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The City

The capital of the Republic of Lithuania is VILNIUS. Naturally, it is the largest city in the country: according to the data of 2001 the population of Vilnius is 600,000. Of them 52.8 % are Lithuanians, 19.2 % Poles, 19.2 % Russians, 4.8 % Byelorussians, 0.7 % Jews and the remaining 3.3 % comprising some other nationalities.
Current area of Vilnius is 392 square kilometres. Buildings cover 20.2 % of the city and the remaining area is prevailed with the greenery (43.9 %) and waters (2.1 %).
The Old Town, historical centre of Vilnius, is one of the largest in Eastern Europe (360 ha). The most valuable historic and cultural heritage is concentrated here. The buildings in the old town – there are about 1.5 thousand of them – were built in a number of different centuries, therefore, it is a mixture of all European architectural styles. Although Vilnius is often called a baroque city, here you will find some buildings of gothic, renaissance and other styles. The main sights of the city are the Gediminas Castle and the Cathedral Square, symbols of the capital. Their combination is also a gateway to the historic centre of the capital. Because of its uniqueness, the Old Town of Vilnius was inscribed on the UNESCO World Heritage List in 1994.
Vilnius is also the largest administrative centre in Lithuania with all major political, economic, social and cultural centres. The County of Vilnius covers the regions of Vilnius, Šalčininkai, Širvintos, Švenčionys, Trakai, and Ukmergė totalling to 965,000 ha.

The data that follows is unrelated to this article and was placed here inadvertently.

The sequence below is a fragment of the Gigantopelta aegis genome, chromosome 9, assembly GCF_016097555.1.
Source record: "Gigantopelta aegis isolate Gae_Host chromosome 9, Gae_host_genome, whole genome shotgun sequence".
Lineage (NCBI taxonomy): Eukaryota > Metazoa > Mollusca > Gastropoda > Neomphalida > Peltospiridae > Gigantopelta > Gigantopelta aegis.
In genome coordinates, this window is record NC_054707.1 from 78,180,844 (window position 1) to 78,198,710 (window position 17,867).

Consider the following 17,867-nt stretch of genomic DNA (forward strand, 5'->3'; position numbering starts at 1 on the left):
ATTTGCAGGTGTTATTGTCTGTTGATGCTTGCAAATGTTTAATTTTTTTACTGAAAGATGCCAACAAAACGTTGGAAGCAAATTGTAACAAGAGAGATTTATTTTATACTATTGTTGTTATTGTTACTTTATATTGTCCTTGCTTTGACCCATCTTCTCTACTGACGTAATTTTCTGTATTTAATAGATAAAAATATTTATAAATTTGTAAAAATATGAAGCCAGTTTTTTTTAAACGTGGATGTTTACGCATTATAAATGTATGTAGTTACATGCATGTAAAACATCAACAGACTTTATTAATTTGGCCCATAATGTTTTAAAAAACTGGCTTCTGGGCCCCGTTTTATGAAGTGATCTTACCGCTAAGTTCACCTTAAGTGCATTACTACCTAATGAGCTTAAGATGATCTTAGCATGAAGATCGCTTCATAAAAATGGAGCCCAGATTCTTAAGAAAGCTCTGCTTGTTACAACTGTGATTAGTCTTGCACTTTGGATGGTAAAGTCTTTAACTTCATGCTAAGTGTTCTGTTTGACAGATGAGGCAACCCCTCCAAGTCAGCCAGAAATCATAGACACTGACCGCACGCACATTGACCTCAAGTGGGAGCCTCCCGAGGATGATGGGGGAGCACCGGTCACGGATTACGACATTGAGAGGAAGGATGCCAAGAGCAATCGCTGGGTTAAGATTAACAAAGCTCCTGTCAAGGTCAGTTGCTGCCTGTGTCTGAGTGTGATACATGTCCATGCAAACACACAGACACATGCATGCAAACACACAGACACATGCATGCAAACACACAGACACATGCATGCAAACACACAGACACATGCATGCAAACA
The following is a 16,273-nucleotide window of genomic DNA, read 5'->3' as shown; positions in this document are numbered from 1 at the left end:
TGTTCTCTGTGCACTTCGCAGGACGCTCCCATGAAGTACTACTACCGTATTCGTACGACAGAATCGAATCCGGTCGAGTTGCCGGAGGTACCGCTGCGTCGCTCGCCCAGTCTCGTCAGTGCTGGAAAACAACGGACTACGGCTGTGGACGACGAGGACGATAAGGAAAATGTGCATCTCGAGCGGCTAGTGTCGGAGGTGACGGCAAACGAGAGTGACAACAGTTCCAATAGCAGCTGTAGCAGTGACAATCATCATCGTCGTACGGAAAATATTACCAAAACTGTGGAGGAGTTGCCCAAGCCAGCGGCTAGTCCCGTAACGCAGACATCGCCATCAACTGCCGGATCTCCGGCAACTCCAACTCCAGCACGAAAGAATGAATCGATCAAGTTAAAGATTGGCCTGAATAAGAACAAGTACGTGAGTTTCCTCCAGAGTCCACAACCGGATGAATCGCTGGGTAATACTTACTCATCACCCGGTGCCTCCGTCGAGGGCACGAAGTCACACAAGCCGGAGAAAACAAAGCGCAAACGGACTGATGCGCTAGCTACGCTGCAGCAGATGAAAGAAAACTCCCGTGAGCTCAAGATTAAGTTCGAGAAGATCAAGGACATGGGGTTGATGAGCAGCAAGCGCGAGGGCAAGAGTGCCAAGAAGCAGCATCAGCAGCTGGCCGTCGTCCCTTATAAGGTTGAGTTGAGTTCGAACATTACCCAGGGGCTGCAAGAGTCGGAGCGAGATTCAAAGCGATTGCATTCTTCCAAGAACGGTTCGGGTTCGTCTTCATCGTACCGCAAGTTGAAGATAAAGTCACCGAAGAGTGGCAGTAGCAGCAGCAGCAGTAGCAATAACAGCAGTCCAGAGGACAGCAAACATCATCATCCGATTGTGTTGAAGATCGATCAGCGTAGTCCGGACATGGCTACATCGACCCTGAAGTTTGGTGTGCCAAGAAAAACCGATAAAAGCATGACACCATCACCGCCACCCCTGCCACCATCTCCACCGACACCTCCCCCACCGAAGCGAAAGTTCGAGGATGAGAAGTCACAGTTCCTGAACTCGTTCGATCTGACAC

History of Vilnius

The capital was first mentioned in the written sources of the 12 th century. And in 1323 Vilnius was named the city. Throughout a couple of centuries it became a constantly growing and developing city because in 1579 the university was established here. It was the first university of this type in the Grand Duchy of Lithuania but it soon developed into an important scientific and cultural centre of Europe. Of course, political, economic and social life was also in full swing here. This is proved by the statutes issued in the 16 th century. By the way, the last of them was in force until the 19 th century.
Rapidly developing Vilnius was open for foreigners coming both from the east and the west. Because of that, strong communities of Poles, Russians, Jews, Germans, Karaimes, etc. began to form here. Each of them made their contribution to the formation of the city: at that time crafts, trade and science were prospering in Vilnius. The city was developing rapidly and at the beginning of the 19 th century it was the third largest town in the region of Eastern Europe. Only Moscow and St. Petersburg were larger.

Legend about Vilnius

The establishment of the...